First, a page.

Is Lexus resting on their past reputation? The numbers seem to suggest the new LS and ES are not as quiet as their previous models, yet Lincoln has made some progress based on previous data.

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Old 12-13-18, 10:29 PM
  #54  
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Originally Posted by LexsCTJill View Post
But we are not talking about temperatures. But thanks.
yes thank you i'm aware, my point is that saying this was quieter is relative just like saying this feels hotter, there are more factors at play than simply the number of decibels or degrees


Originally Posted by LexsCTJill View Post
This discussion does not have to be scientific.
it literally does...
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Old 12-13-18, 10:32 PM
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Originally Posted by bitkahuna View Post
That statement is self-contradicting.
once again, the internet comes to the rescue


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Old 12-13-18, 10:43 PM
  #56  
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Originally Posted by Stroock639 View Post
yes thank you i'm aware, my point is that saying this was quieter is relative just like saying this feels hotter, there are more factors at play than simply the number of decibels or degrees..
Yes it is relative. But 100F is still a 100F, yes humidity or wind chill when it is cold can make it feel different, but it is still 100F

so give me a short explanation where a Navigator ringing in at 65DB does not sound like 65DB, but in relative opinion sounds more like 70DB?
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Old 12-13-18, 10:48 PM
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Originally Posted by LexsCTJill View Post


Yes it is relative. But 100F is still a 100F, yes humidity or wind chill when it is cold can make it feel different, but it is still 100F

so give me a short explanation where a Navigator ringing in at 65DB does not sound like 65DB, but in relative opinion sounds more like 70DB?
steve already explained that
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Old 12-13-18, 10:49 PM
  #58  
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Originally Posted by Stroock639 View Post
steve already explained that
Why donít you summarize it? He mentioned road surfaces might be different, however I read Car and Driver uses the same track. He said you canít engineer our bias, I read Car and Driver just stated measured DB levels at drivers ear level. He mentioned sound pressures, but I donít see any automotive literature backing it up, as all of us on here are not sound engineers it would be nice to see some thing expanding on those claims, and being directly related to interior sound levels.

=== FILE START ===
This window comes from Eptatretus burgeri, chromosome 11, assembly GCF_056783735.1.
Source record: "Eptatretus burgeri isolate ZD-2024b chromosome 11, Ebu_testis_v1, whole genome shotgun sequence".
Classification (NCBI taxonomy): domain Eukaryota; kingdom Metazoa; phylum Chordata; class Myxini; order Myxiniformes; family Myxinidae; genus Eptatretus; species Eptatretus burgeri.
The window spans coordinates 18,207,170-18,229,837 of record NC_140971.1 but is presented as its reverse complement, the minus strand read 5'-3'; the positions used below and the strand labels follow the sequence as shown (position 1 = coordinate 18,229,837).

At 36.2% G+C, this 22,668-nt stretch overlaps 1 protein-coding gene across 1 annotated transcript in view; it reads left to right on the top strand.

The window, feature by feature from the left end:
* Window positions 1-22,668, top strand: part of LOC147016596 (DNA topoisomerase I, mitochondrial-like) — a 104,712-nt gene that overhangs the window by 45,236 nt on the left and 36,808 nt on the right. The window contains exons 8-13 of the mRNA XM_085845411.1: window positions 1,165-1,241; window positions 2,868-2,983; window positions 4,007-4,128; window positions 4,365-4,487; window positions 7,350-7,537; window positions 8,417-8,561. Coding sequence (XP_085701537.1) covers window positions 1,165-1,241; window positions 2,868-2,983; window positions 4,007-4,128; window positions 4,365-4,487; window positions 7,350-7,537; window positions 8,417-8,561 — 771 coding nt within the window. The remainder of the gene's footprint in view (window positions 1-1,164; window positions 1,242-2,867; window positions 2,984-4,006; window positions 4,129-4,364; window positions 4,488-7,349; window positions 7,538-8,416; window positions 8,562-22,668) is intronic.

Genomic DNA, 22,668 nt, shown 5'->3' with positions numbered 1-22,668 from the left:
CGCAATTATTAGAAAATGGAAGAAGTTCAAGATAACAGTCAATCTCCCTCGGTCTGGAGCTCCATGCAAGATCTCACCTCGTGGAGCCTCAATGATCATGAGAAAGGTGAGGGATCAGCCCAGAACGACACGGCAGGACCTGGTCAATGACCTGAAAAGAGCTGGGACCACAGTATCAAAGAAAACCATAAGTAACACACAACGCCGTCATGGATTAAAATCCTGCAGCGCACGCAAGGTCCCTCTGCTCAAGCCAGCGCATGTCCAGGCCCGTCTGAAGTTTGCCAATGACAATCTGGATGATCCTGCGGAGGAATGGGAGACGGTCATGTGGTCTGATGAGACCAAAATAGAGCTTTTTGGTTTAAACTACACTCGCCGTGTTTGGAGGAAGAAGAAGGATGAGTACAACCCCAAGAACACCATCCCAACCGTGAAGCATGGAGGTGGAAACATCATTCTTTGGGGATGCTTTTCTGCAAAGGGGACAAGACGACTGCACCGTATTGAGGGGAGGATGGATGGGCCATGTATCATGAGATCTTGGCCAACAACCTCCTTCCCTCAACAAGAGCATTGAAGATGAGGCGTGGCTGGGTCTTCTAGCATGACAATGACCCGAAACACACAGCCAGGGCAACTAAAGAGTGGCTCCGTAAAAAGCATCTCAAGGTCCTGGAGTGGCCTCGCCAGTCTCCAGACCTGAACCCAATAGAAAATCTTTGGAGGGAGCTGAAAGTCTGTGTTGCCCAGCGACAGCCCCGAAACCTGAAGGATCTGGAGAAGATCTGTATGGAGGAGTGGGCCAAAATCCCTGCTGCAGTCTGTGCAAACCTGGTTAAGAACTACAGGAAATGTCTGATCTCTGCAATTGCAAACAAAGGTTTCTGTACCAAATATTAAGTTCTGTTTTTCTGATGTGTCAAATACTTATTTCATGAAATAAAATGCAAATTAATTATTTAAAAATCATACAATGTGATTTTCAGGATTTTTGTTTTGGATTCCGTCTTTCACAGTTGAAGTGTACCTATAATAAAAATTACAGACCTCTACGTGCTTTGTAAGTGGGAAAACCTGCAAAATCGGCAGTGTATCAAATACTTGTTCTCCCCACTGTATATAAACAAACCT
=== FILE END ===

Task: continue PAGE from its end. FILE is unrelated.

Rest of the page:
Like I said, this thread is supposed to be a fun discussion. My guess is the Navigator is one of quietest mainstream vehicles on the road.

Back to the main thread question, this thread is about the quietest brands, for mainstream brands, it looks like Lincoln has the best numbers to back it up. Followed by Buick. I am quite surprised at the higher than expected Lexus numbers as measured by Car and Driver.


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Old 12-14-18, 05:15 AM
  #59  
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Originally Posted by LexsCTJill View Post
Back to the main thread question, this thread is about the quietest brands, for mainstream brands, it looks like Lincoln has the best numbers to back it up. Followed by Buick. I am quite surprised at the higher than expected Lexus numbers as measured by Car and Driver.
Probably gets back to what I've said a number of times before.....the way they are designed and built today. Although the LS460 is still generally a rolling isolation chamber (can't speak for the 500), Lexus products are simply not the same as they were in the 1990s or early 2000s. They are designed with more cost-cutting in mind, use less insulation, and have larger wheels and wider tires (which puts more tire-surface/friction on the road, for tire noise). In addition, the lower sidewalls on the tires tend to transmit more noise because there is less rubber to absorb it. Last, the road surfaces themselves have often changed. The traditional billiard-table-smooth asphalt of yesteryear has often been replaced by grainy, porous asphalt patterns that increase tire-traction and more effectively prevent black-ice from forming, but they also significantly increase tire-noise, even in otherwise-quiet vehicles. That is just one of the prices we pay for better safety on the roads from better traction.

The reason Buicks are so quiet is not that they necessarily make less noise to start with (indeed, their engines are not particularly hush-hush), but the fact that Buick is not stingy with insulation. The much-publicised Buick Quiet Tuning process is not just a bunch of ad-hype. It is real....and it works. Yes, it costs some money and labor at the plant to do it (my Verano, for instance, had FIVE separate layers of insulation simply in the roof alone, in addition to triple-sealed doors and double-paned glass, but it pays off of the road).

I'm less-familiar with how Lincoln does their sound insulation, but I suspect it is probably similar to Buick.

Last edited by mmarshall; 12-14-18 at 05:37 AM.
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Old 12-14-18, 05:42 AM
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Originally Posted by LexsCTJill View Post
Is Lexus resting on their past reputation?

Not totally, but, for the most part, IMO, yes.

The numbers seem to suggest the new LS and ES are not as quiet as their previous models,
Haven't driven the LS500, but the 2019 ES, wth 45-series tires, to my ears, is definitely noisier. However, I sampled an Avalon XLE with the same 17" 55-series tire that comes on the base ES350, and, to my standards, it was fine...so I suspect the 17" ES will also not be bad.


yet Lincoln has made some progress based on previous data.
At Lincoln, they are trying very hard to overcome their past reputation of being just Fords with a little more wood and leather.